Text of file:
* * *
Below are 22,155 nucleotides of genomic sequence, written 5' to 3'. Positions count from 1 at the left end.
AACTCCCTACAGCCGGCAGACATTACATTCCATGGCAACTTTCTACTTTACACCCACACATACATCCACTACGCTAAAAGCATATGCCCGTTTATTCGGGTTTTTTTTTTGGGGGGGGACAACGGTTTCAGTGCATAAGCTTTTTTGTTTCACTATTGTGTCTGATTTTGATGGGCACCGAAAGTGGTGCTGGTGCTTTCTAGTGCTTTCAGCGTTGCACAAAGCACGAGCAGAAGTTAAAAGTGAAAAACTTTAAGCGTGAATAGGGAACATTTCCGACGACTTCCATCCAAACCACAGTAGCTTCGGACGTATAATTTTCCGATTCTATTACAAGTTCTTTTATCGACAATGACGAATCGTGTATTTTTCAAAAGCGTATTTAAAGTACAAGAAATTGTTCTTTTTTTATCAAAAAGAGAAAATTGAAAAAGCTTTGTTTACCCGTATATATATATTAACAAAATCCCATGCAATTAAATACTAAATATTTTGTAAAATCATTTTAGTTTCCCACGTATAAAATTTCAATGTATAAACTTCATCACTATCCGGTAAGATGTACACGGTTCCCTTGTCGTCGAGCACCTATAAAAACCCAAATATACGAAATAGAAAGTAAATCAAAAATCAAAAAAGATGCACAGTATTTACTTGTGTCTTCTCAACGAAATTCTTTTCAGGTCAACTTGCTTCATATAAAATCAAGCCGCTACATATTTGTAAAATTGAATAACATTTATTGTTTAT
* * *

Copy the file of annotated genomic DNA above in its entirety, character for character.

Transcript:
Below are 22,155 nucleotides of genomic sequence, written 5' to 3'. Positions count from 1 at the left end.
AACTCCCTACAGCCGGCAGACATTACATTCCATGGCAACTTTCTACTTTACACCCACACATACATCCACTACGCTAAAAGCATATGCCCGTTTATTCGGGTTTTTTTTTTGGGGGGGGACAACGGTTTCAGTGCATAAGCTTTTTTGTTTCACTATTGTGTCTGATTTTGATGGGCACCGAAAGTGGTGCTGGTGCTTTCTAGTGCTTTCAGCGTTGCACAAAGCACGAGCAGAAGTTAAAAGTGAAAAACTTTAAGCGTGAATAGGGAACATTTCCGACGACTTCCATCCAAACCACAGTAGCTTCGGACGTATAATTTTCCGATTCTATTACAAGTTCTTTTATCGACAATGACGAATCGTGTATTTTTCAAAAGCGTATTTAAAGTACAAGAAATTGTTCTTTTTTTATCAAAAAGAGAAAATTGAAAAAGCTTTGTTTACCCGTATATATATATTAACAAAATCCCATGCAATTAAATACTAAATATTTTGTAAAATCATTTTAGTTTCCCACGTATAAAATTTCAATGTATAAACTTCATCACTATCCGGTAAGATGTACACGGTTCCCTTGTCGTCGAGCACCTATAAAAACCCAAATATACGAAATAGAAAGTAAATCAAAAATCAAAAAAGATGCACAGTATTTACTTGTGTCTTCTCAACGAAATTCTTTTCAGGTCAACTTGCTTCATATAAAATCAAGCCGCTACATATTTGTAAAATTGAATAACATTTATTGTTTAT